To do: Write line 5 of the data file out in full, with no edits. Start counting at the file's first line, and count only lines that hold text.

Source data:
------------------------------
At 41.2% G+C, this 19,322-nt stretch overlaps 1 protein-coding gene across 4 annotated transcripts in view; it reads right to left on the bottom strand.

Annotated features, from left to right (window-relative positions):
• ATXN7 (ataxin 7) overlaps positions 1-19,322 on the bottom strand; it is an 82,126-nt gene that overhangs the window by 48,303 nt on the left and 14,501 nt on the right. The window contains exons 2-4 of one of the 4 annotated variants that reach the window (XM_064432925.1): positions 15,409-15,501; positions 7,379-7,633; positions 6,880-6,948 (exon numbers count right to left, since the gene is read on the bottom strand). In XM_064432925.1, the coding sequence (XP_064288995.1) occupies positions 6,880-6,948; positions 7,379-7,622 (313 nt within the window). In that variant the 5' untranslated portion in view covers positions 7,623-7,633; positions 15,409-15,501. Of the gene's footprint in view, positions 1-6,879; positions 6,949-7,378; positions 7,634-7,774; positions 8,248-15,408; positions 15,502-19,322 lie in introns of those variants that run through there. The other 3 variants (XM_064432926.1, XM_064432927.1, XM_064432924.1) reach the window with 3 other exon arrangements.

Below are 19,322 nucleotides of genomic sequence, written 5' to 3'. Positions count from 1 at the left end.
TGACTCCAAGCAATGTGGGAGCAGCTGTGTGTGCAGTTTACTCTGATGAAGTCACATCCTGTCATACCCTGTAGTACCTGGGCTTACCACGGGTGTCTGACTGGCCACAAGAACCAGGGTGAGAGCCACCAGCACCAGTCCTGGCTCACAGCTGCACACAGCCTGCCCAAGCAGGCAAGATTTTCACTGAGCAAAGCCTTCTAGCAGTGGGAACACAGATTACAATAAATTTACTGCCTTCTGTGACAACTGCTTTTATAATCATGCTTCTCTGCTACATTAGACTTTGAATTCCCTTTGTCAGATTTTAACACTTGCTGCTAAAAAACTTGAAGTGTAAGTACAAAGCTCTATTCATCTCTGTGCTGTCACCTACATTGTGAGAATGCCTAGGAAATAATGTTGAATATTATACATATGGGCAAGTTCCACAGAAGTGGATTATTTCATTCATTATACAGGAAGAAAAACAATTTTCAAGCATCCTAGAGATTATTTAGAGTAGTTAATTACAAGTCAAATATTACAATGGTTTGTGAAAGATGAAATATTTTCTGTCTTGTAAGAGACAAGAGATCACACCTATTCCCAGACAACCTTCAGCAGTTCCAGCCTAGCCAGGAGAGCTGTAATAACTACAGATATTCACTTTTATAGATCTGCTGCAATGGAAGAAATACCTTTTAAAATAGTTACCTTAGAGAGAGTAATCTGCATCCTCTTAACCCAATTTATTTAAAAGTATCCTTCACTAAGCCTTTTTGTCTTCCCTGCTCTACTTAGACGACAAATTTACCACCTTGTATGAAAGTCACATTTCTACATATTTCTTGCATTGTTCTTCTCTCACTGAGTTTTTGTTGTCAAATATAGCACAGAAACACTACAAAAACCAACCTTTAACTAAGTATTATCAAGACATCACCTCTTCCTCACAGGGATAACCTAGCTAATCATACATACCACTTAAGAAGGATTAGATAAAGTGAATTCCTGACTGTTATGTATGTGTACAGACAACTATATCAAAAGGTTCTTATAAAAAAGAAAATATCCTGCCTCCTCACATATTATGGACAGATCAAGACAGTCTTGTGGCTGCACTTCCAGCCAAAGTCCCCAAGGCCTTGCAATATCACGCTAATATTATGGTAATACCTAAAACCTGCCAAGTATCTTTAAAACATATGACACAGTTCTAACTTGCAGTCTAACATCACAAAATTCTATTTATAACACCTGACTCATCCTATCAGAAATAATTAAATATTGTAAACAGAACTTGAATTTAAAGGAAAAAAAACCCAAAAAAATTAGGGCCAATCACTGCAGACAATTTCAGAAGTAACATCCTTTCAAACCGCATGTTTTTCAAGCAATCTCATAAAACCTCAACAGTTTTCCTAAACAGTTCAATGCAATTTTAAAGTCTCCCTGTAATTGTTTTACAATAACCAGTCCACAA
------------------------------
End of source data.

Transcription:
TGACTCCAAGCAATGTGGGAGCAGCTGTGTGTGCAGTTTACTCTGATGAAGTCACATCCTGTCATACCCTGTAGTACCTGGGCTTACCACGGGTGTCTGACTGGCCACAAGAACCAGGGTGAGAGCCACCAGCACCAGTCCTGGCTCACAGCTGCACACAGCCTGCCCAAGCAGGCAAGATTTTCACTGAGCAAAGCCTTCTAGCAGTGGGAACACAGATTACAATAAATTTACTGCCTTCTGTGACAACTGCTTTTATAATCATGCTTCTCTGCTACATTAGACTTTGAATTCCCTTTGTCAGATTTTAACACTTGCTGCTAAAAAACTTGAAGTGTAAGTACAAAGCTCTATTCATCTCTGTGCTGTCACCTACATTGTGAGAATGCCTAGGAAATAATGTTGAATATTATACATATGGGCAAGTTCCACAGAAGTGGATTATTTCATTCATTATACAGGAAGAAAAACAATTTTCAAGCATCCTAGAGATTATTTAGAGTAGTTAATTACAAGTCAAATATTACAATGGTTTGTGAAAGATGAAATATTTTCTGTCTTGTAAGAGACAAGAGATCACACCTATTCCCAGACAACCTTCAGCAGTTCCAGCCTAGCCAGGAGAGCTGTAATAACTACAGATATTCACTTTTATAGATCTGCTGCAATGGAAGAAATACCTTTTAAAATAGTTACCTTAGAGAGAGTAATCTGCATCCTCTTAACCCAATTTATTTAAAAGTATCCTTCACTAAGCCTTTTTGTCTTCCCTGCTCTACTTAGACGACAAATTTACCACCTTGTATGAAAGTCACATTTCTACATATTTCTTGCATTGTTCTTCTCTCACTGAGTTTTTGTTGTCAAATATAGCACAGAAACACTACAAAAACCAACCTTTAACTAAGTATTATCAAGACATCACCTCTTCCTCACAGGGATAACCTAGCTAATCATACATACCACTTAAGAAGGATTAGATAAAGTGAATTCCTGACTGTTATGTATGTGTACAGACAACTATATCAAAAGGTTCTTATAAAAAAGAAAATATCCTGCCTCCTCACATATTATGGACAGATCAAGACAGTCTTGTGGCTGCACTTCCAGCCAAAGTCCCCAAGGCCTTGCAATATCACGCTAATATTATGGTAATACCTAAAACCTGCCAAGTATCTTTAAAACATATGACACAGTTCTAACTTGCAGTCTAACATCACAAAATTCTATTTATAACACCTGACTCATCCTATCAGAAATAATTAAATATTGTAAACAGAACTTGAATTTAAAGGAAAAAAAACCCAAAAAAATTAGGGCCAATCACTGCAGACAATTTCAGAAGTAACATCCTTTCAAACCGCATGTTTTTCAAGCAATCTCATAAAACCTCAACAGTTTTCCTAAACAGTTCAATGCAATTTTAAAGTCTCCCTGTAATTGTTTTACAATAACCAGTCCACAA